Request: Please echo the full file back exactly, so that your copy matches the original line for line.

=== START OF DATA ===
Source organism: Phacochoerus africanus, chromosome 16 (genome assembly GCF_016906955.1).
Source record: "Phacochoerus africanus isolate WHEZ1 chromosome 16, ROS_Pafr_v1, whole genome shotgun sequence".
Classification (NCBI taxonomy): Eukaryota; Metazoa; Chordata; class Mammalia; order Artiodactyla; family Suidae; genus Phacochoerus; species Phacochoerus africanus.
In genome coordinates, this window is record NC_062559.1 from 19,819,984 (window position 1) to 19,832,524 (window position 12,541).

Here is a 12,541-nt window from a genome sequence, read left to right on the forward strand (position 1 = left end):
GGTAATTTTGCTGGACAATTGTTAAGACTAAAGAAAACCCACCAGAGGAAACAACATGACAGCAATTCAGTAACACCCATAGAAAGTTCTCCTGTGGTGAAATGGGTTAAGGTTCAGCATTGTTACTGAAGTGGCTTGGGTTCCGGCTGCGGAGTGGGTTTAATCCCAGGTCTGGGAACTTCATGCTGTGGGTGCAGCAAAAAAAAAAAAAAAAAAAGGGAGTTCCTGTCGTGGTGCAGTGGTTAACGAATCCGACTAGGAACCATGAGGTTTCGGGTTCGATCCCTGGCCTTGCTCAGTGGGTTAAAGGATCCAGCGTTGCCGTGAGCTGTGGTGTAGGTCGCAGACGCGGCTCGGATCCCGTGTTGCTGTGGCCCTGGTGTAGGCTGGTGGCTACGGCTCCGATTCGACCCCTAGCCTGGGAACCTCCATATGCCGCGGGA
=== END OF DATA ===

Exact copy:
Source organism: Phacochoerus africanus, chromosome 16 (genome assembly GCF_016906955.1).
Source record: "Phacochoerus africanus isolate WHEZ1 chromosome 16, ROS_Pafr_v1, whole genome shotgun sequence".
Classification (NCBI taxonomy): Eukaryota; Metazoa; Chordata; class Mammalia; order Artiodactyla; family Suidae; genus Phacochoerus; species Phacochoerus africanus.
In genome coordinates, this window is record NC_062559.1 from 19,819,984 (window position 1) to 19,832,524 (window position 12,541).

Here is a 12,541-nt window from a genome sequence, read left to right on the forward strand (position 1 = left end):
GGTAATTTTGCTGGACAATTGTTAAGACTAAAGAAAACCCACCAGAGGAAACAACATGACAGCAATTCAGTAACACCCATAGAAAGTTCTCCTGTGGTGAAATGGGTTAAGGTTCAGCATTGTTACTGAAGTGGCTTGGGTTCCGGCTGCGGAGTGGGTTTAATCCCAGGTCTGGGAACTTCATGCTGTGGGTGCAGCAAAAAAAAAAAAAAAAAAAGGGAGTTCCTGTCGTGGTGCAGTGGTTAACGAATCCGACTAGGAACCATGAGGTTTCGGGTTCGATCCCTGGCCTTGCTCAGTGGGTTAAAGGATCCAGCGTTGCCGTGAGCTGTGGTGTAGGTCGCAGACGCGGCTCGGATCCCGTGTTGCTGTGGCCCTGGTGTAGGCTGGTGGCTACGGCTCCGATTCGACCCCTAGCCTGGGAACCTCCATATGCCGCGGGA